Social media has become one of the biggest threats schools face in this day and age, and in 2014 we saw over 300 threats against schools posted on social networks, which is very alarming. As if detecting threats on Facebook, Twitter and other popular networks isn’t challenging enough, students are now using anonymous apps like Yik Yak and Burnbook to wreak havoc while attempting to shield their identities.
According to an article from the New York Times, “Since the app was introduced a little more than a year ago, it has been used to issue threats of mass violence on more than a dozen college campuses, including the University of North Carolina, Michigan State University and Penn State. Racist, homophobic and misogynist ‘yaks’ have generated controversy at many more, among them Clemson, Emory, Colgate and the University of Texas. At Kenyon College, a ‘yakker’ proposed a gang rape at the school’s women’s center.”
Given the perceived anonymity of posts on Yik Yak and Burnbook, our research indicates that individuals often make more direct and violent threats when compared to threats that have been made on Twitter and other social networks in the past. With no profile, friends or other dots that can be connected, schools and law enforcement agencies struggle to combat and prosecute those making anonymous threats.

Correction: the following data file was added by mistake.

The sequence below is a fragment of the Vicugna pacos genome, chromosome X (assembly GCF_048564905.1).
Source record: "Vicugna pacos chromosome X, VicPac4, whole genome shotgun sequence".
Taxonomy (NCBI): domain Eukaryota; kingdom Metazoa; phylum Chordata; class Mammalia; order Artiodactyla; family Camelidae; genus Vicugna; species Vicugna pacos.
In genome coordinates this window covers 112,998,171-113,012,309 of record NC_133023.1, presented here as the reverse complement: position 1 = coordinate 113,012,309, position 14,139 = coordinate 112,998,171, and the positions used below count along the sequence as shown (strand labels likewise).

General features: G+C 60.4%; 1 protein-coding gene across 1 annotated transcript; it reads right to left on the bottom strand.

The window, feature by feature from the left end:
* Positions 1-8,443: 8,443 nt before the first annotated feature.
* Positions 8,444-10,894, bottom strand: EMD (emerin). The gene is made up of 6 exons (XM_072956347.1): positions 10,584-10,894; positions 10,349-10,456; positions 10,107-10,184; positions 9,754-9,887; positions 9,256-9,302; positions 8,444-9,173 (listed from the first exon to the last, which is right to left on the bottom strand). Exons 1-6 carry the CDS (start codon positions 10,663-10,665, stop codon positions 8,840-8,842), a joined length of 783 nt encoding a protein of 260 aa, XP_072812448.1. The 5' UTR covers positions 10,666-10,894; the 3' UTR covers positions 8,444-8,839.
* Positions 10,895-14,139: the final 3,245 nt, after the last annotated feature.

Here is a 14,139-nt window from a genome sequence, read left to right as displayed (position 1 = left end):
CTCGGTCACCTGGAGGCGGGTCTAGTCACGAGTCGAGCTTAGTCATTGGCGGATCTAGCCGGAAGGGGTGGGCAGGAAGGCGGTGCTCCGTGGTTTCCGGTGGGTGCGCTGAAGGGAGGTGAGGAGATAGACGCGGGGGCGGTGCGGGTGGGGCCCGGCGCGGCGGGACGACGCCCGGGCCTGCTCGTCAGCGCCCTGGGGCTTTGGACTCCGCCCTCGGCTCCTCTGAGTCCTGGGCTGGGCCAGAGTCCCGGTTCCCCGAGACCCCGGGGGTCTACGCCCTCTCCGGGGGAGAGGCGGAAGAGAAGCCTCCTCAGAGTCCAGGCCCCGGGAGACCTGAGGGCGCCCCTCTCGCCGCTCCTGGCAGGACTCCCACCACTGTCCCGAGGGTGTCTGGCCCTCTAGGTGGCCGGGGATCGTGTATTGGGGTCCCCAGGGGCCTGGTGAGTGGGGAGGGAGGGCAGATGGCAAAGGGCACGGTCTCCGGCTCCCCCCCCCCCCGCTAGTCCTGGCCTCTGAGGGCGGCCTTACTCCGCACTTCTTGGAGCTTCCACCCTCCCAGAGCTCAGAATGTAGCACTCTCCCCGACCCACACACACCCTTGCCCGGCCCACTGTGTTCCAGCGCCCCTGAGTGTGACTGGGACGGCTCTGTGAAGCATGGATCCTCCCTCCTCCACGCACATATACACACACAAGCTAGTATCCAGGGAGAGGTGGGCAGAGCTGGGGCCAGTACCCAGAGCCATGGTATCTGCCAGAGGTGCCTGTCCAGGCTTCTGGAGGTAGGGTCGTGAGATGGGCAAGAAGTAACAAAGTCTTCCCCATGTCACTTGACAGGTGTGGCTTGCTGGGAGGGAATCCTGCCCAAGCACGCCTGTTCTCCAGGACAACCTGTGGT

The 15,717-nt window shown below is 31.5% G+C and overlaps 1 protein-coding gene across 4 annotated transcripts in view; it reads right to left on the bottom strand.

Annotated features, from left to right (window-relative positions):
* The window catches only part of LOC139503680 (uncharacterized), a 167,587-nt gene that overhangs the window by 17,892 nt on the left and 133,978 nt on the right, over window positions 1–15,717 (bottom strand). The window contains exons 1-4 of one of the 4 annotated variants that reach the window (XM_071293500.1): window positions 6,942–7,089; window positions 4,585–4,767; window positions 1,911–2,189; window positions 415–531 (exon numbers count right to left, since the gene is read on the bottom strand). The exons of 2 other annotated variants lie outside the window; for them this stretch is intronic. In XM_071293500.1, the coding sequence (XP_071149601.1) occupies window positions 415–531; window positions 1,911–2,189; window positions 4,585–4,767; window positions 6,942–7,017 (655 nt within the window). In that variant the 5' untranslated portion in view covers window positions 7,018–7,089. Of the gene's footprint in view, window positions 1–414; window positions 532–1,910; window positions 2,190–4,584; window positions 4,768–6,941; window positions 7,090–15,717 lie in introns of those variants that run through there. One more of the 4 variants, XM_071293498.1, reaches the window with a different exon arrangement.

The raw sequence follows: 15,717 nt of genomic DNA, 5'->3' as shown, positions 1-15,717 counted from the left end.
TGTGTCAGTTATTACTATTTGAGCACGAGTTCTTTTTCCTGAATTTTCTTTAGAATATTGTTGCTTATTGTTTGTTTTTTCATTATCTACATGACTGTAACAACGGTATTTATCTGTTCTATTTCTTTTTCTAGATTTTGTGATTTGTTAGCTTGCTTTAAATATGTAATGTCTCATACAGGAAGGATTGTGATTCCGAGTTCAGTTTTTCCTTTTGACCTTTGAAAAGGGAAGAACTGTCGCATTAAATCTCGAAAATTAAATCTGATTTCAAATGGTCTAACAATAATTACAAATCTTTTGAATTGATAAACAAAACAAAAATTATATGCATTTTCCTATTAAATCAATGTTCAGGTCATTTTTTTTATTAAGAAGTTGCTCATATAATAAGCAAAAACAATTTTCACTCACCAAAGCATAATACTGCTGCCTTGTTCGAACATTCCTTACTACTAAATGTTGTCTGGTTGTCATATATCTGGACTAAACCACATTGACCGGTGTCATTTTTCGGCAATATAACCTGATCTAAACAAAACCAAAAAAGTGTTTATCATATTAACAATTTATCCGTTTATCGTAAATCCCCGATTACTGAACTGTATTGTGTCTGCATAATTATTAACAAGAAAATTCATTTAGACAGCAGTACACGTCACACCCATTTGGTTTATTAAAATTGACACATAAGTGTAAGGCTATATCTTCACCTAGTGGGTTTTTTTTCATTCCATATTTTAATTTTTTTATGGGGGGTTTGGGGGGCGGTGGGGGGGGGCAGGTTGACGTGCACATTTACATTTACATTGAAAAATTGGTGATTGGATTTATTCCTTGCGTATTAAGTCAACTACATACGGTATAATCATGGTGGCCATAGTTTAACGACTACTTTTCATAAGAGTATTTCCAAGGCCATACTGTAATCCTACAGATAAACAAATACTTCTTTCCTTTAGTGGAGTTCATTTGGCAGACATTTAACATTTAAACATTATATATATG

Even worse, most schools have geofences that block the use of the most popular anonymous social network, Yik Yak, within a certain radius of their physical location, which means instead of having centralized conversations that can be closely monitored we have fractured conversations. Due to such, the difficulty of detecting threats exponentially increases based on a variety of factors (number of students, their distance from the school itself, etc.).
The fact is that linguistic patterns, namely stylistics, can play a large role in helping to identify those making anonymous threats by cross-referencing activity on social networks like Twitter to anonymous posts being made on Yik Yak or Burnbook. This is an area of research our company has focused heavily on, and we have been developing algorithms aimed at automating the process.
Stay tuned for updates on our progress. For information on our social media threat monitoring and consulting services for schools, contact us today.